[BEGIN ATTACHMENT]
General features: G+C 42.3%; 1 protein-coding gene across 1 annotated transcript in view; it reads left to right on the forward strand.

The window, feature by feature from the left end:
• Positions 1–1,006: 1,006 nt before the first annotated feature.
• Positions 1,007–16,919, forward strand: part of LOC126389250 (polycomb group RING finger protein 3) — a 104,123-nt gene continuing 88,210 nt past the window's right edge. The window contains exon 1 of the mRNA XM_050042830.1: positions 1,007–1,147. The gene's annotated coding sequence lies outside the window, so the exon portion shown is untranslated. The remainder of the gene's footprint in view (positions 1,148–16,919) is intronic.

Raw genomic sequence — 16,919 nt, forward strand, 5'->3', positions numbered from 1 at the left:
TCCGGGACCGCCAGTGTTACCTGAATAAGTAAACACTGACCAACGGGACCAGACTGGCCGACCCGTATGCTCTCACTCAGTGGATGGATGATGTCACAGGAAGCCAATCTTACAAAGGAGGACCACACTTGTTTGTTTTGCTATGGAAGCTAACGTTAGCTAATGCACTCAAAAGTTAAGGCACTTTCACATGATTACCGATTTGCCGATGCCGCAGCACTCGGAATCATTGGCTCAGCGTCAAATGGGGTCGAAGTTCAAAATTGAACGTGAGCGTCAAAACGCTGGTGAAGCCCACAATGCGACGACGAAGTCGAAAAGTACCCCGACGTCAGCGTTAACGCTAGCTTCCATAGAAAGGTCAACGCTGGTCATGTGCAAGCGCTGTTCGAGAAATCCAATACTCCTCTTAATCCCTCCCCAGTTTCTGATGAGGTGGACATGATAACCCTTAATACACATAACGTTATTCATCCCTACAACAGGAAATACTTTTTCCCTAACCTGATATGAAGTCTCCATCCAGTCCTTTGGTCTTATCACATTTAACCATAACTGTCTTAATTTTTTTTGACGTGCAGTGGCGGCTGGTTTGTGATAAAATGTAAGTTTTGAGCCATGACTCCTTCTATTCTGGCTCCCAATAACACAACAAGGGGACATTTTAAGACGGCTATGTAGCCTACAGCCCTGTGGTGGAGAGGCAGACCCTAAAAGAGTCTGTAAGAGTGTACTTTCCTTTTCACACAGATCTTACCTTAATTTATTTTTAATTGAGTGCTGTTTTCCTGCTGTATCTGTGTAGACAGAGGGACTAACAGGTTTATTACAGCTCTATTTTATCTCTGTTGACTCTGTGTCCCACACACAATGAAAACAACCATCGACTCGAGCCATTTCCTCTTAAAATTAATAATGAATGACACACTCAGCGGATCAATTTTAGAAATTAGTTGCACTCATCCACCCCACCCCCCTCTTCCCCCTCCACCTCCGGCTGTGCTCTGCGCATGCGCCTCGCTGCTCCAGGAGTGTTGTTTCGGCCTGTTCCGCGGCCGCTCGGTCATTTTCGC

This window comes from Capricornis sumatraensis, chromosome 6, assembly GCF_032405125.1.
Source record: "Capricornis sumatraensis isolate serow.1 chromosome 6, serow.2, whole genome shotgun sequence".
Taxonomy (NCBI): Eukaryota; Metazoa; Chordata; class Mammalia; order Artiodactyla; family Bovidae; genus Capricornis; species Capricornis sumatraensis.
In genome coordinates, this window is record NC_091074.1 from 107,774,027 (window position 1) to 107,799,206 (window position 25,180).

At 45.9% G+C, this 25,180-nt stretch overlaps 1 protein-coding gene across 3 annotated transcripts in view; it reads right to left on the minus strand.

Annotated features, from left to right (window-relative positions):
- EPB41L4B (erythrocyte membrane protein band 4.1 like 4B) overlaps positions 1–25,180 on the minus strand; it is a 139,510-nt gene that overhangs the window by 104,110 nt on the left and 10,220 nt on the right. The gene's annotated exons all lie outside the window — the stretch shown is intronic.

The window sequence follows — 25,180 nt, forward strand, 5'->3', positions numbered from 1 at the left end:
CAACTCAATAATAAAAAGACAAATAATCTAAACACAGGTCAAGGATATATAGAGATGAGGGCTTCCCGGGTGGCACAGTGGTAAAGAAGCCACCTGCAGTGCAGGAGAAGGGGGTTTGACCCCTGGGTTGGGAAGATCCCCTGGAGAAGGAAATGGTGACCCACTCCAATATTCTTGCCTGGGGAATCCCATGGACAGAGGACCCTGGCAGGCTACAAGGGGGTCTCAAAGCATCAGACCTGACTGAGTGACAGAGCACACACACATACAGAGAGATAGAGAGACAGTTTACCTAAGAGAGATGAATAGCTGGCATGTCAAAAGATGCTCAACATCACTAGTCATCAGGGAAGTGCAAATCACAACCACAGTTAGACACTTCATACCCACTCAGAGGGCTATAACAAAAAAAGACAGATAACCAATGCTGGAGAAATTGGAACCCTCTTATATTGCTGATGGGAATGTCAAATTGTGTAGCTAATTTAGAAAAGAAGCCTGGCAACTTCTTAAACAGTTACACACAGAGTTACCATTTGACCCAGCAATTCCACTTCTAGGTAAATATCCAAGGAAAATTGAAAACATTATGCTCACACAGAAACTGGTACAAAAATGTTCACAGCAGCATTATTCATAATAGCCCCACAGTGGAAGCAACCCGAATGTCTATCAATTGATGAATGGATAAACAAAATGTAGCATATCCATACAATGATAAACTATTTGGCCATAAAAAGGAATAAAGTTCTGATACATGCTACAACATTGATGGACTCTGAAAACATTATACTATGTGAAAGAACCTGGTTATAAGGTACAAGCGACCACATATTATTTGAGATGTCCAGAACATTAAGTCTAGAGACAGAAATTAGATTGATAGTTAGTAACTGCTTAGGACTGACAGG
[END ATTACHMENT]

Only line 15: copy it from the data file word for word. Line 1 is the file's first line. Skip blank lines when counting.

CAACTCAATAATAAAAAGACAAATAATCTAAACACAGGTCAAGGATATATAGAGATGAGGGCTTCCCGGGTGGCACAGTGGTAAAGAAGCCACCTGCAGTGCAGGAGAAGGGGGTTTGACCCCTGGGTTGGGAAGATCCCCTGGAGAAGGAAATGGTGACCCACTCCAATATTCTTGCCTGGGGAATCCCATGGACAGAGGACCCTGGCAGGCTACAAGGGGGTCTCAAAGCATCAGACCTGACTGAGTGACAGAGCACACACACATACAGAGAGATAGAGAGACAGTTTACCTAAGAGAGATGAATAGCTGGCATGTCAAAAGATGCTCAACATCACTAGTCATCAGGGAAGTGCAAATCACAACCACAGTTAGACACTTCATACCCACTCAGAGGGCTATAACAAAAAAAGACAGATAACCAATGCTGGAGAAATTGGAACCCTCTTATATTGCTGATGGGAATGTCAAATTGTGTAGCTAATTTAGAAAAGAAGCCTGGCAACTTCTTAAACAGTTACACACAGAGTTACCATTTGACCCAGCAATTCCACTTCTAGGTAAATATCCAAGGAAAATTGAAAACATTATGCTCACACAGAAACTGGTACAAAAATGTTCACAGCAGCATTATTCATAATAGCCCCACAGTGGAAGCAACCCGAATGTCTATCAATTGATGAATGGATAAACAAAATGTAGCATATCCATACAATGATAAACTATTTGGCCATAAAAAGGAATAAAGTTCTGATACATGCTACAACATTGATGGACTCTGAAAACATTATACTATGTGAAAGAACCTGGTTATAAGGTACAAGCGACCACATATTATTTGAGATGTCCAGAACATTAAGTCTAGAGACAGAAATTAGATTGATAGTTAGTAACTGCTTAGGACTGACAGG